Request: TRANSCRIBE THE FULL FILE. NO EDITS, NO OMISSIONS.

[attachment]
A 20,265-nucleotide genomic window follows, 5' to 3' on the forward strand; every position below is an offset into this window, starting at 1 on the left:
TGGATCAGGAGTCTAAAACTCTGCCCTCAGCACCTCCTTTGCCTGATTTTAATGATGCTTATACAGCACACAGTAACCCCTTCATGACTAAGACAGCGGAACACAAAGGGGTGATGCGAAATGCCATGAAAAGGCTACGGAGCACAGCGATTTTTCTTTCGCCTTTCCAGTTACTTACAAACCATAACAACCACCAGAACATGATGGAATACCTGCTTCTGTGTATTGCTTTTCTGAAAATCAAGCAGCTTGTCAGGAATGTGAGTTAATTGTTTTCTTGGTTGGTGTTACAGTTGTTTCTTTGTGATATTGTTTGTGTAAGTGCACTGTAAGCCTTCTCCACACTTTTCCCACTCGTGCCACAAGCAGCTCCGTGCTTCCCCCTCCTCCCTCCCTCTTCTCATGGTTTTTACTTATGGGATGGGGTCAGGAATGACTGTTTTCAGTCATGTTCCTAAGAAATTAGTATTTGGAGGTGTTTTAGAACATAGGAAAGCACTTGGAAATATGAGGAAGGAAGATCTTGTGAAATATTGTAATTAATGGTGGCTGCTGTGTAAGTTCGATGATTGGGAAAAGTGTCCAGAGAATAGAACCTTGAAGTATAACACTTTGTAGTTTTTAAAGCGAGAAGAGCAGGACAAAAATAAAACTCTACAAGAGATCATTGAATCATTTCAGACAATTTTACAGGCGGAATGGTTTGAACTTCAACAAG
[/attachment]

A 20,265-nucleotide genomic window follows, 5' to 3' on the forward strand; every position below is an offset into this window, starting at 1 on the left:
TGGATCAGGAGTCTAAAACTCTGCCCTCAGCACCTCCTTTGCCTGATTTTAATGATGCTTATACAGCACACAGTAACCCCTTCATGACTAAGACAGCGGAACACAAAGGGGTGATGCGAAATGCCATGAAAAGGCTACGGAGCACAGCGATTTTTCTTTCGCCTTTCCAGTTACTTACAAACCATAACAACCACCAGAACATGATGGAATACCTGCTTCTGTGTATTGCTTTTCTGAAAATCAAGCAGCTTGTCAGGAATGTGAGTTAATTGTTTTCTTGGTTGGTGTTACAGTTGTTTCTTTGTGATATTGTTTGTGTAAGTGCACTGTAAGCCTTCTCCACACTTTTCCCACTCGTGCCACAAGCAGCTCCGTGCTTCCCCCTCCTCCCTCCCTCTTCTCATGGTTTTTACTTATGGGATGGGGTCAGGAATGACTGTTTTCAGTCATGTTCCTAAGAAATTAGTATTTGGAGGTGTTTTAGAACATAGGAAAGCACTTGGAAATATGAGGAAGGAAGATCTTGTGAAATATTGTAATTAATGGTGGCTGCTGTGTAAGTTCGATGATTGGGAAAAGTGTCCAGAGAATAGAACCTTGAAGTATAACACTTTGTAGTTTTTAAAGCGAGAAGAGCAGGACAAAAATAAAACTCTACAAGAGATCATTGAATCATTTCAGACAATTTTACAGGCGGAATGGTTTGAACTTCAACAAG